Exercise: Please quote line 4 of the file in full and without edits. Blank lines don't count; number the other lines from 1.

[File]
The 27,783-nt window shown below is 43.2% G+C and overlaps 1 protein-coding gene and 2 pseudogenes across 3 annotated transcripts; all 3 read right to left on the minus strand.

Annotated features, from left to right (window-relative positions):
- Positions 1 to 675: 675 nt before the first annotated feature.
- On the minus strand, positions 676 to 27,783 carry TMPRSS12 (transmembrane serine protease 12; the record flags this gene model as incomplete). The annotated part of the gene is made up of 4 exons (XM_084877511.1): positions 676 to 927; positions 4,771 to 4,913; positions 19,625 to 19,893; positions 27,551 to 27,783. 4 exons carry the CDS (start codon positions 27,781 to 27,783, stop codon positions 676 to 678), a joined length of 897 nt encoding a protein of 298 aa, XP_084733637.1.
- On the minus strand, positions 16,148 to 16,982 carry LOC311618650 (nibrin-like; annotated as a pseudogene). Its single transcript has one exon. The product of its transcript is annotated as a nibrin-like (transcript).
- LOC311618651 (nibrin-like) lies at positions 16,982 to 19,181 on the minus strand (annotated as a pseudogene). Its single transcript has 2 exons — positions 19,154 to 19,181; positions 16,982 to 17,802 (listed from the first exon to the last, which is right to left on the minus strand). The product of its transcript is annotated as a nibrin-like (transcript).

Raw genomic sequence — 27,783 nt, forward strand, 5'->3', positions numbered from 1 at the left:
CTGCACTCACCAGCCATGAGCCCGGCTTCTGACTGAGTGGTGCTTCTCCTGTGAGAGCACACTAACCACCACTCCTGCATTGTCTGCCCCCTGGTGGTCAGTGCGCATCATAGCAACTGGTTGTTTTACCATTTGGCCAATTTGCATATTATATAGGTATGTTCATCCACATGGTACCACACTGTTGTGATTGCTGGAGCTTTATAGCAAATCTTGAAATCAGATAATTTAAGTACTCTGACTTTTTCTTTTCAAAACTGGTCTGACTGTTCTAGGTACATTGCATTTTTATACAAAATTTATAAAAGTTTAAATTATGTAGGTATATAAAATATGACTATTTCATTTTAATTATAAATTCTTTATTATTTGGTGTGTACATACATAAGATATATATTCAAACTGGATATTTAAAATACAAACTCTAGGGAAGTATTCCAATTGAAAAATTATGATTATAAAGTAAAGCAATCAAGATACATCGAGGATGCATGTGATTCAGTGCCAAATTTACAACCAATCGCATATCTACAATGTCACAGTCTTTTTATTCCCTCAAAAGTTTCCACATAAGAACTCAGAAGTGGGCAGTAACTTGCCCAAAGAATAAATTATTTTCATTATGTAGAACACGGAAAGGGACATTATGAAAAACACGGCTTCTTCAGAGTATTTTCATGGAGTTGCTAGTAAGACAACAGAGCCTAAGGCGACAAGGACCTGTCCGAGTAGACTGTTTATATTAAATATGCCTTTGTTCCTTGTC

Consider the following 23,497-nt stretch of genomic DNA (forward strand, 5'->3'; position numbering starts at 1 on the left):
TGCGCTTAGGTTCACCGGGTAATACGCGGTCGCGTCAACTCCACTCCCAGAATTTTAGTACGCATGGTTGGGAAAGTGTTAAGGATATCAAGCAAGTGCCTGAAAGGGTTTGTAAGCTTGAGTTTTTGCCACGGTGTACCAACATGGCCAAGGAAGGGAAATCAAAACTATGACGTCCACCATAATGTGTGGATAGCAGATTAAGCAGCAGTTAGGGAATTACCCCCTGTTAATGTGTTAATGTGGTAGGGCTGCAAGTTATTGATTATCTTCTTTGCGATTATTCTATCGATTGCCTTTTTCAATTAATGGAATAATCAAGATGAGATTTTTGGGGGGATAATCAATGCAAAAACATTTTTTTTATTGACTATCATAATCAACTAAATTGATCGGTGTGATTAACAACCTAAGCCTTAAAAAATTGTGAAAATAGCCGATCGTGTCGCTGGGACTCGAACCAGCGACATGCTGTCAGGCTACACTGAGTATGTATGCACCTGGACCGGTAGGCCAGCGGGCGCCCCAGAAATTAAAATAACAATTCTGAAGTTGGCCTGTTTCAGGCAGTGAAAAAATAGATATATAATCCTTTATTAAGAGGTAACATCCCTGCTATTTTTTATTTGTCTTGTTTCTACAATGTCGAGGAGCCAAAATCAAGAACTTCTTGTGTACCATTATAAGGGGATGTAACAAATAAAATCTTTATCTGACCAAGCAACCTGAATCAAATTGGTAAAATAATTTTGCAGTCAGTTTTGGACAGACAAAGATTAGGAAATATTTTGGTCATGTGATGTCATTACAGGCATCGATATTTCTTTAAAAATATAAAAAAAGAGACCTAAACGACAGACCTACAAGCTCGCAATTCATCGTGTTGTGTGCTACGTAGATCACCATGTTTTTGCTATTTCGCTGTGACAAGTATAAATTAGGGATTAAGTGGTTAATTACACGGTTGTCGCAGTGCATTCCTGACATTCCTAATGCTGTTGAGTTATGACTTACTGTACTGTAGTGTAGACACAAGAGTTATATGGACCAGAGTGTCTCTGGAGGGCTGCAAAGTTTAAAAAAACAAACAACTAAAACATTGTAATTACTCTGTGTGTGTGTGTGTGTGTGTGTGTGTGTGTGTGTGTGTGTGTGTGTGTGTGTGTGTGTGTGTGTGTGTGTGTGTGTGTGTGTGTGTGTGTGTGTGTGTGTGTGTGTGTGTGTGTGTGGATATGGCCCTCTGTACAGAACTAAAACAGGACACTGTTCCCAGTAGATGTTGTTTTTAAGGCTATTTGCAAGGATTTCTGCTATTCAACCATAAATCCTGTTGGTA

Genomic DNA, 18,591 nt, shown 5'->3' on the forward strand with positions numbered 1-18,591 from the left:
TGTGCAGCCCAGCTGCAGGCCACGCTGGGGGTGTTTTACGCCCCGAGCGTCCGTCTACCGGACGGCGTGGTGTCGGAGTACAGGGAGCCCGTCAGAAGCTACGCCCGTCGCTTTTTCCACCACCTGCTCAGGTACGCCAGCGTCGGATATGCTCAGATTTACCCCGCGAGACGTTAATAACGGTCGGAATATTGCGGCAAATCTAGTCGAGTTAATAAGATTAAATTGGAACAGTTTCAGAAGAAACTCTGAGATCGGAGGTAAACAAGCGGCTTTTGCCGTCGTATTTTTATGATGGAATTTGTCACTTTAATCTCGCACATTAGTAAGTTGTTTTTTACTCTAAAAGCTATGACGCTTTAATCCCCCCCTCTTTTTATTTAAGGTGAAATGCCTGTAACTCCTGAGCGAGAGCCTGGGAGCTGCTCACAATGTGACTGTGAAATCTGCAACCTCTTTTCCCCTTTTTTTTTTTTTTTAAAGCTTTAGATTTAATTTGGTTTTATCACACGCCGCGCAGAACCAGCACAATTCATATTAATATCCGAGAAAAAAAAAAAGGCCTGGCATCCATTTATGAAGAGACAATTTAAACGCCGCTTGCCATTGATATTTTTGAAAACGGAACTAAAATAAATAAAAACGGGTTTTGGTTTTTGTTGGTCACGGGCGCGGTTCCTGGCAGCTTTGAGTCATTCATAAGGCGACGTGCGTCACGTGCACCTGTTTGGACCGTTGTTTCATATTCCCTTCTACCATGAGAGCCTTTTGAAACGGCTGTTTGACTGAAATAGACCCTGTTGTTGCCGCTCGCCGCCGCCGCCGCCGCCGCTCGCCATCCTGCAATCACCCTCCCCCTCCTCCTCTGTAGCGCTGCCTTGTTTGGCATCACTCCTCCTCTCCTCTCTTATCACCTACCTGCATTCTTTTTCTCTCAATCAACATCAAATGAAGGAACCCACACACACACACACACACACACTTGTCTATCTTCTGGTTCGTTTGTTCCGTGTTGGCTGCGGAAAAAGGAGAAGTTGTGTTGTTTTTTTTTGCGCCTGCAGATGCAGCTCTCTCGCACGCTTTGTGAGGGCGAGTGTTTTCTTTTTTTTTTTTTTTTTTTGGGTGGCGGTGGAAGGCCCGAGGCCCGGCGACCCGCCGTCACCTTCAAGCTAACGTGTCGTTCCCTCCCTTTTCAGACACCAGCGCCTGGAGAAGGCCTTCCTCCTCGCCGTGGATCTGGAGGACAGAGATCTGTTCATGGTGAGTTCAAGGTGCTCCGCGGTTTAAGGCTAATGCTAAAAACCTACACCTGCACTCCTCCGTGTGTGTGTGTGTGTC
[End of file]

- On the minus strand, positions 676 to 27,783 carry TMPRSS12 (transmembrane serine protease 12; the record flags this gene model as incomplete). The annotated part of the gene is made up of 4 exons (XM_084877511.1): positions 676 to 927; positions 4,771 to 4,913; positions 19,625 to 19,893; positions 27,551 to 27,783. 4 exons carry the CDS (start codon positions 27,781 to 27,783, stop codon positions 676 to 678), a joined length of 897 nt encoding a protein of 298 aa, XP_084733637.1.